Heritage committee urges net neutrality rules
Friday, February 29, 2008
By Peter Nowak
The federal standing committee on Canadian heritage has urged the CRTC to curb interference in internet traffic by service providers such as Bell Canada and Rogers Communications, particularly in the case of the CBC.
The CRTC is expected to rule on whether the internet in Canada should be kept neutral, and thus free from interference by ISPs, next year.
Canadian service providers, including Bell and Rogers, have admitted to “bandwidth shaping,” or giving priority to certain types of internet traffic over others.
This prioritization has given rise to fears that ISPs will begin charging content providers differently, so that a large, well-resourced corporation will have its website load faster than that of an independent blogger, for example. (Read more here)
Curtains for Netscape
Friday, February 29, 2008
by Paul Jay, CBCNews.ca
Few things make you feel quite so old as the march of technology, and the rapid rise and fall of technology companies.
Way back in 1995 I purchased my first computer, the hulking Mac Quadra 950 desktop computer, perhaps the last ugly beige desktop Mac would make before switching to sleeker fashions. At the same time my internet service provider was Interlog in Toronto, which was bought a couple of times and now is part of Sympatico.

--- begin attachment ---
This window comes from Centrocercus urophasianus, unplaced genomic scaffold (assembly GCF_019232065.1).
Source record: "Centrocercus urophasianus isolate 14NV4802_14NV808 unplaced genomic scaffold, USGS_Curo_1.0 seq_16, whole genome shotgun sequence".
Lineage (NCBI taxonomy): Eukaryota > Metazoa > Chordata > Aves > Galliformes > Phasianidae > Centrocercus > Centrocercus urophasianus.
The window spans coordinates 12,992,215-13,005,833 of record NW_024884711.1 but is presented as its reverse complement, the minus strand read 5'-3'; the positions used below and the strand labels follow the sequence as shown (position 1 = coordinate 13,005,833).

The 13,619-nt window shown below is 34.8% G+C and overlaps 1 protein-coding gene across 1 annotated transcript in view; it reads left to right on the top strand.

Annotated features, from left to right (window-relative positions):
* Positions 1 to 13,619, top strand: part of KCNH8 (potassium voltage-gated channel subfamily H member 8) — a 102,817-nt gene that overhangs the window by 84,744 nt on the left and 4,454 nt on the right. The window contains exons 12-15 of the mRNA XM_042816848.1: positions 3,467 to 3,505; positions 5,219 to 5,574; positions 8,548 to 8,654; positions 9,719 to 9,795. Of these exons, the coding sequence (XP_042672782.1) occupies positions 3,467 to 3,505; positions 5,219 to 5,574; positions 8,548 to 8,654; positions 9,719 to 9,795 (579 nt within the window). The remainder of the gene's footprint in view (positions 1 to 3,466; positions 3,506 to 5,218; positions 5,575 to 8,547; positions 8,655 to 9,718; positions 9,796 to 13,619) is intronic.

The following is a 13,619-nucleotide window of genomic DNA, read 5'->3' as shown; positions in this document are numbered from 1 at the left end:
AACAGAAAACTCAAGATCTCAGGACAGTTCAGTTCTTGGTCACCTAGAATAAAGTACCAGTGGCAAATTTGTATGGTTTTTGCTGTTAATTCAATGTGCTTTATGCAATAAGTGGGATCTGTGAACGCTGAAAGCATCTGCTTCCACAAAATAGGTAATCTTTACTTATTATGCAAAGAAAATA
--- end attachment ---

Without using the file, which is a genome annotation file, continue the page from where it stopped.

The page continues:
And, of course, my browser of choice was brought to me by a company that provided nearly everyone’s browser in an era of little choice: Netscape.
How things have changed. Tomorrow, March 1, represents the last day AOL – which bought Netscape in 1999 – will provide support for Netscape Navigator, a browser that’s market share has slipped to 0.6 per cent. (Read more here)
Google launches website-building application
Thursday, February 28, 2008
Google Inc. on Thursday launched an online application that allows multiple users to create and edit websites.
[find it at: http://www.google.com/a/help/intl/en/users/sites.html]
The company said the service, called Google Sites and part of the company’s Google Apps package of online software, will help people without technical savvy create simple, easy-to-use websites they can share with co-workers, classmates or friends.
Users will be able to centralize information from other Google products, such as videos from YouTube, pictures from Picasa, or documents from Google Docs. The application also requires no knowledge of HTML or web design skills, the company said.
“We are literally adding an edit button to the Web,” said Dave Girouard, general manager of the division overseeing the new application. (Read more here)